PRIVATE IP ADDRESS RANGES AND WHY IT MATTERS
When setting up a plant network, it is important to use private IP addresses. Private IP address are addresses that will not route onto the public internet. This is essential for security reasons. Under no circumstances would we ever recommend using a public IP address in the plant process.
We begin the process with the following ranges that the IANA (Internet Assigned Numbers Authority) has assigned for Private IP addresses:
172.16 – 31. X. X
We then use a similar labeling structure to clearly delineate the lines, buildings and the processes.
In this example, the first 10 signifies that it is a private IP address, 30 delineates the building, the second 10 is the line number, and 0 is the individual device IP address.
This is a clear system which when implemented alleviates troubleshooting headaches down the road.
A similar scheme of labeling and assigning is put into place for VLAN design. At French Gerleman, we use a VLAN range of 1-4095, but do not use VLAN 1 as mentioned previously. Numbers 1000-1006 are not used for historical reasons.
As with all of our approaches to the various aspects of plant network design, the labeling for the VLAN design is organized in a logical, repeatable and expandable fashion. Consider this example:
In the case of VLAN 310, we follow the logic that 3 is the building, 1 is the line, and 0 is the subline. This pattern can be used for all of the VLAN pieces of the network so that everything makes good operational sense.
SITE PROCESS CELL LAYOUT
This process starts from Control Building. From there, a systematic approach is taken to build out the layout and follows all of the same numbering schemes we’ve outlined above to make for a logical, organized network. Because we lay out the entire network prior to deploying it, we can ensure that addresses and numbering schemes are not cross contaminated. This uniform approach means that the devices are easy to identify and troubleshoot.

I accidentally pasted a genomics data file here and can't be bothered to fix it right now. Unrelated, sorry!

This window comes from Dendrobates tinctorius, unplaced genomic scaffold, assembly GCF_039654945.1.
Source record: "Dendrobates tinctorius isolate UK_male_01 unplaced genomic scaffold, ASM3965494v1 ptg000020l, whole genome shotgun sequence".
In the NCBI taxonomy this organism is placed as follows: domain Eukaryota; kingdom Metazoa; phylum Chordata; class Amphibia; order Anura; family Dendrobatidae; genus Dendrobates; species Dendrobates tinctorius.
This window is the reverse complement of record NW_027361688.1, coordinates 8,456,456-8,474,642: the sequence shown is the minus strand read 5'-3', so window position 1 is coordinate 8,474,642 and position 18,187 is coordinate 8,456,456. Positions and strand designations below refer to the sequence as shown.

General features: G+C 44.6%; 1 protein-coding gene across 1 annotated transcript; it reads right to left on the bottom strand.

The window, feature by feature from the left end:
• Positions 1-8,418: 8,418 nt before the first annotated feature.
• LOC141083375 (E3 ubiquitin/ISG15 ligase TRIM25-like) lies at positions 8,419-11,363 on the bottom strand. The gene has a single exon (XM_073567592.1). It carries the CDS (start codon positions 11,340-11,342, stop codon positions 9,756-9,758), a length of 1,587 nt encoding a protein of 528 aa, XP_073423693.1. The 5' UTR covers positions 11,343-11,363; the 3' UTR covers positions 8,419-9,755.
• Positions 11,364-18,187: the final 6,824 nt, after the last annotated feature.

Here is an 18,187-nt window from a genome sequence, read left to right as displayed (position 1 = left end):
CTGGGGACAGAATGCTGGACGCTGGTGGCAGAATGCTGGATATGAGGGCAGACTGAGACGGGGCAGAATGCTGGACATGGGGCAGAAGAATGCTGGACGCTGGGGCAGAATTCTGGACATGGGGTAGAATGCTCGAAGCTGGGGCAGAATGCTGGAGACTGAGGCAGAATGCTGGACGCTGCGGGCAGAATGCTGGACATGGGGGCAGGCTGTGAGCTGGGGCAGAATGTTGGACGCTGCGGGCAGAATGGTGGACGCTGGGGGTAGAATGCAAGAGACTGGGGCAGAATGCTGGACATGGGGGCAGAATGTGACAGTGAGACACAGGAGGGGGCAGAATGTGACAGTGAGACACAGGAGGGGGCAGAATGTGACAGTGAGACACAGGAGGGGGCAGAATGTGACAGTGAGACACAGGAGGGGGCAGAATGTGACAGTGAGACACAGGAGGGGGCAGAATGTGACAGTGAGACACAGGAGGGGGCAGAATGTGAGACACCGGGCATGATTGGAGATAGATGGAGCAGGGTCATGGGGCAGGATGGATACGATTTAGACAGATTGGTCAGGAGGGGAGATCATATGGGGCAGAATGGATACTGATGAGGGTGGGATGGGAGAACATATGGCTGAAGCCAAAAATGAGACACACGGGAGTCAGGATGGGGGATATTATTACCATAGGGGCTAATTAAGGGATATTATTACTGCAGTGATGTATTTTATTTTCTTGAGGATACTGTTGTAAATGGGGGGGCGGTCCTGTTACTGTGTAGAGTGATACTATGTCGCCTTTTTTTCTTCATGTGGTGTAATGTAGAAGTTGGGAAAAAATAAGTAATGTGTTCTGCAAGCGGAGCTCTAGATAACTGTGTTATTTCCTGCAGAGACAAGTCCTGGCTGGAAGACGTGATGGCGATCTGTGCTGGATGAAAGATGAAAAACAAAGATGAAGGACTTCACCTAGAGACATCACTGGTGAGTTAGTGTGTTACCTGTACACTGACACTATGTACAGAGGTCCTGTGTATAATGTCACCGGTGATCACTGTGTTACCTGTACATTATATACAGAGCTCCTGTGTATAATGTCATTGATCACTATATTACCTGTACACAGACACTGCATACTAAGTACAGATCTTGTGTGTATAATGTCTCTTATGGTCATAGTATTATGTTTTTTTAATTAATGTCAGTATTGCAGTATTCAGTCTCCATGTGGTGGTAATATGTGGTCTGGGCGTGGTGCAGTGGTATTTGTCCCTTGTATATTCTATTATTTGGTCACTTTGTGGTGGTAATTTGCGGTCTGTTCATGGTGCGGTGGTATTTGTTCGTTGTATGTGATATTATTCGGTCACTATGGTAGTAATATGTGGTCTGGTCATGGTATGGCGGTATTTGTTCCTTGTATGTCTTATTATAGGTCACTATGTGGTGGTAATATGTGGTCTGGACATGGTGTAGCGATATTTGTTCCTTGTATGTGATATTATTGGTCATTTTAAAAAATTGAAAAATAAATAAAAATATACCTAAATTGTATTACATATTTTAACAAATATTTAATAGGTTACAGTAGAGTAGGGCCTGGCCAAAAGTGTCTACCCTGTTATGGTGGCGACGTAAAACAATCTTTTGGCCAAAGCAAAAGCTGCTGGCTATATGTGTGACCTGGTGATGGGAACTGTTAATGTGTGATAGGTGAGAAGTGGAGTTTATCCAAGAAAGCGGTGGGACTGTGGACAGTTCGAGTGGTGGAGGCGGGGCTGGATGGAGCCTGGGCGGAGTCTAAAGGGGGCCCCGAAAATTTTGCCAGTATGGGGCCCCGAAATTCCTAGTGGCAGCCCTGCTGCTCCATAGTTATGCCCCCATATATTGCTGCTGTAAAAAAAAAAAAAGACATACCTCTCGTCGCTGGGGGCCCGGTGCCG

The following example illustrates our approach:
- Control Building VLAN/Subnet
- VLAN per controller
- VLAN for process server
IP Address to VLAN Mapping
- 10.10. 0/24 – VLAN 110
- 10.20.0/24 – VLAN 120
- 10.30.0/24 – VLAN 130
We also start to deploy a system of address ranges for all the IP addresses.
.1 – Gateway
.10 – PLC
.20 – .29 – Drives
.50 – .59 – I/O
.100 – .110 – HMI
.200 – .219 – Server/thin client
Once this system is in place and documented, it is clear and easy to follow for all plant managers.
French Gerleman, in cooperation with our partners at Rockwell Automation, focuses on the goal of consistently implementing plant network systems that offer simplified design, quick deployment, and reduced risk. What we’ve outlined above is just one of the ways we can help you with your plant network design that is safe, secure and forward thinking.
We look forward to the opportunity to serve you and address your needs. Please contact us with any questions you may have, or reach out to your French Gerleman Account Manager to start the conversation about how you can benefit from an organized, secure plant network.